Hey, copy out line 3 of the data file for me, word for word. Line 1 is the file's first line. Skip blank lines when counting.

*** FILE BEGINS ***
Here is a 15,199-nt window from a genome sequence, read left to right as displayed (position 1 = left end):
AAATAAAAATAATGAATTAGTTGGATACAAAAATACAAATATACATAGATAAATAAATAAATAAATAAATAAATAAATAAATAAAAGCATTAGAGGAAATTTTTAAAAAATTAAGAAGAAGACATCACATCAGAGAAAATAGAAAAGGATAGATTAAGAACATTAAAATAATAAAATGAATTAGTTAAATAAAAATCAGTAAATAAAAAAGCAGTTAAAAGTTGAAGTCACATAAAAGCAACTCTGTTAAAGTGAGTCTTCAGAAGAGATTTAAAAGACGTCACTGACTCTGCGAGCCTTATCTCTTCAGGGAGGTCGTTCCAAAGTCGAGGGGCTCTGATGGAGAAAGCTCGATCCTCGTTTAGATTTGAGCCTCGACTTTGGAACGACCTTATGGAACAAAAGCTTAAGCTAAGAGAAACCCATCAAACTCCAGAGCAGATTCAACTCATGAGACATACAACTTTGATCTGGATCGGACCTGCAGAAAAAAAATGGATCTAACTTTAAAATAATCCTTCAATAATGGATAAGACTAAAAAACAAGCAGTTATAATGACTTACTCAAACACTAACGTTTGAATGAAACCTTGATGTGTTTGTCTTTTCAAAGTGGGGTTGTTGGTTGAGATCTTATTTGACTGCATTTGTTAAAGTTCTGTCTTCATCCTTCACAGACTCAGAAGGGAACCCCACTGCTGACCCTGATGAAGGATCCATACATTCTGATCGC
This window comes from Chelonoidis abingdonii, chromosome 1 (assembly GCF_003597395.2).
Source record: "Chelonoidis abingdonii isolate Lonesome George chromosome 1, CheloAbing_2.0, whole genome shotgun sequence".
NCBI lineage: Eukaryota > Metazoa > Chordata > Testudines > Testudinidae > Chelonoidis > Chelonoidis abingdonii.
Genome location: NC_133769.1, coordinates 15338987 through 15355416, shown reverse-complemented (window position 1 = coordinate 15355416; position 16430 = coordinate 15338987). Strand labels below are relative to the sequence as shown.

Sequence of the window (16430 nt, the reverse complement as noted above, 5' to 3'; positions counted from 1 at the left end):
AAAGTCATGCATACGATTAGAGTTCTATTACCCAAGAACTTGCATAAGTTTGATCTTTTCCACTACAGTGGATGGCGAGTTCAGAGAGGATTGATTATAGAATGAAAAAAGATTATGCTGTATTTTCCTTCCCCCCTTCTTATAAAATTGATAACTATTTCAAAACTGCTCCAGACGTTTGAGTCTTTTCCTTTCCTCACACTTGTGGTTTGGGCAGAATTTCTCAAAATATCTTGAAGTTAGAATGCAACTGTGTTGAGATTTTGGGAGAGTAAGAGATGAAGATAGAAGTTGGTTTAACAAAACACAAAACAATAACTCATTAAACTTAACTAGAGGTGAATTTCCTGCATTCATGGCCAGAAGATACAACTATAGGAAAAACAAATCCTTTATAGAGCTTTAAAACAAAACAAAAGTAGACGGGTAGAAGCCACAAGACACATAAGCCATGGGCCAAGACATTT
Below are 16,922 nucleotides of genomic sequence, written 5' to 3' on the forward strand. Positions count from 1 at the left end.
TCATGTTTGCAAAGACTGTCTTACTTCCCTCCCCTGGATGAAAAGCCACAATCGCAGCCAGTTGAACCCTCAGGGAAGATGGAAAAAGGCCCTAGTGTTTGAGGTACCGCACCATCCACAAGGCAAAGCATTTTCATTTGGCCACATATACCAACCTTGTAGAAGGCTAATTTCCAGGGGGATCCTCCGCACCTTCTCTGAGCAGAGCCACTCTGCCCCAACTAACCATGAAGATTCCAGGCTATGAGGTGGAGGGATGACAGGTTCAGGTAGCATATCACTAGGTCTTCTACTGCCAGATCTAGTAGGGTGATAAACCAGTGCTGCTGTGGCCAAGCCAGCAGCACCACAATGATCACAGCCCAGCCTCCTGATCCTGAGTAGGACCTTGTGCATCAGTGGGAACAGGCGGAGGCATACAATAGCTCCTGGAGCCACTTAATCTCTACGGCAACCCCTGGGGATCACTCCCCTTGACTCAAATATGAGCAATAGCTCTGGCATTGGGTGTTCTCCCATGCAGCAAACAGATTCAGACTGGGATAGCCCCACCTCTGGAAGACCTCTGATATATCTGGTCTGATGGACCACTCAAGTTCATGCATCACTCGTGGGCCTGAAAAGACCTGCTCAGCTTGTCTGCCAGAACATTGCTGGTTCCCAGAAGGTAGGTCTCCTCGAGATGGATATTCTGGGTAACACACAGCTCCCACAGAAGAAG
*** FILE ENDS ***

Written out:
This window comes from Chelonoidis abingdonii, chromosome 1 (assembly GCF_003597395.2).